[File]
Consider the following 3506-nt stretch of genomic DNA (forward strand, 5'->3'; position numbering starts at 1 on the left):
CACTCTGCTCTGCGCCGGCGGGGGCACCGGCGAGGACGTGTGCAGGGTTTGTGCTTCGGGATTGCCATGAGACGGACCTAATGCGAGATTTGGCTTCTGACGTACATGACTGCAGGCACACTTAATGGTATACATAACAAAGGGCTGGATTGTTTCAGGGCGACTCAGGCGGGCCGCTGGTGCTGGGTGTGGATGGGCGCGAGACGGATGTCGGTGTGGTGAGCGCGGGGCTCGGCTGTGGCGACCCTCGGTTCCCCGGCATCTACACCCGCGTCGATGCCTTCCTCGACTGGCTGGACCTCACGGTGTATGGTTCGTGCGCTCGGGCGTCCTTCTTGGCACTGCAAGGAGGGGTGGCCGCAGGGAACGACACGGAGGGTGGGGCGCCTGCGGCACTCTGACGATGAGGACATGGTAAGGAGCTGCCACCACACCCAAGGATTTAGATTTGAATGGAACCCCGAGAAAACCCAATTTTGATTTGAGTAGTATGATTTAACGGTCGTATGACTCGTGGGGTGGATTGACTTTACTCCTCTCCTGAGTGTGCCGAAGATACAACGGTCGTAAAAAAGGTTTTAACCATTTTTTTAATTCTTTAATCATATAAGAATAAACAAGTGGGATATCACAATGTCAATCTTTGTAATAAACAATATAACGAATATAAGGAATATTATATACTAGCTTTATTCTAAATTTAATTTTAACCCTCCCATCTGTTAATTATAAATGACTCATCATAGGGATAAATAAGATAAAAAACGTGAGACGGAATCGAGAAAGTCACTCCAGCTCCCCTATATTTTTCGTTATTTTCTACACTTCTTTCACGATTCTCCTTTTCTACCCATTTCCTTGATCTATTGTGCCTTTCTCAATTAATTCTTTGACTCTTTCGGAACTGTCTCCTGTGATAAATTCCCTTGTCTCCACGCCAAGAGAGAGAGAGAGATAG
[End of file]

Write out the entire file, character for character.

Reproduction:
Consider the following 3506-nt stretch of genomic DNA (forward strand, 5'->3'; position numbering starts at 1 on the left):
CACTCTGCTCTGCGCCGGCGGGGGCACCGGCGAGGACGTGTGCAGGGTTTGTGCTTCGGGATTGCCATGAGACGGACCTAATGCGAGATTTGGCTTCTGACGTACATGACTGCAGGCACACTTAATGGTATACATAACAAAGGGCTGGATTGTTTCAGGGCGACTCAGGCGGGCCGCTGGTGCTGGGTGTGGATGGGCGCGAGACGGATGTCGGTGTGGTGAGCGCGGGGCTCGGCTGTGGCGACCCTCGGTTCCCCGGCATCTACACCCGCGTCGATGCCTTCCTCGACTGGCTGGACCTCACGGTGTATGGTTCGTGCGCTCGGGCGTCCTTCTTGGCACTGCAAGGAGGGGTGGCCGCAGGGAACGACACGGAGGGTGGGGCGCCTGCGGCACTCTGACGATGAGGACATGGTAAGGAGCTGCCACCACACCCAAGGATTTAGATTTGAATGGAACCCCGAGAAAACCCAATTTTGATTTGAGTAGTATGATTTAACGGTCGTATGACTCGTGGGGTGGATTGACTTTACTCCTCTCCTGAGTGTGCCGAAGATACAACGGTCGTAAAAAAGGTTTTAACCATTTTTTTAATTCTTTAATCATATAAGAATAAACAAGTGGGATATCACAATGTCAATCTTTGTAATAAACAATATAACGAATATAAGGAATATTATATACTAGCTTTATTCTAAATTTAATTTTAACCCTCCCATCTGTTAATTATAAATGACTCATCATAGGGATAAATAAGATAAAAAACGTGAGACGGAATCGAGAAAGTCACTCCAGCTCCCCTATATTTTTCGTTATTTTCTACACTTCTTTCACGATTCTCCTTTTCTACCCATTTCCTTGATCTATTGTGCCTTTCTCAATTAATTCTTTGACTCTTTCGGAACTGTCTCCTGTGATAAATTCCCTTGTCTCCACGCCAAGAGAGAGAGAGAGATAG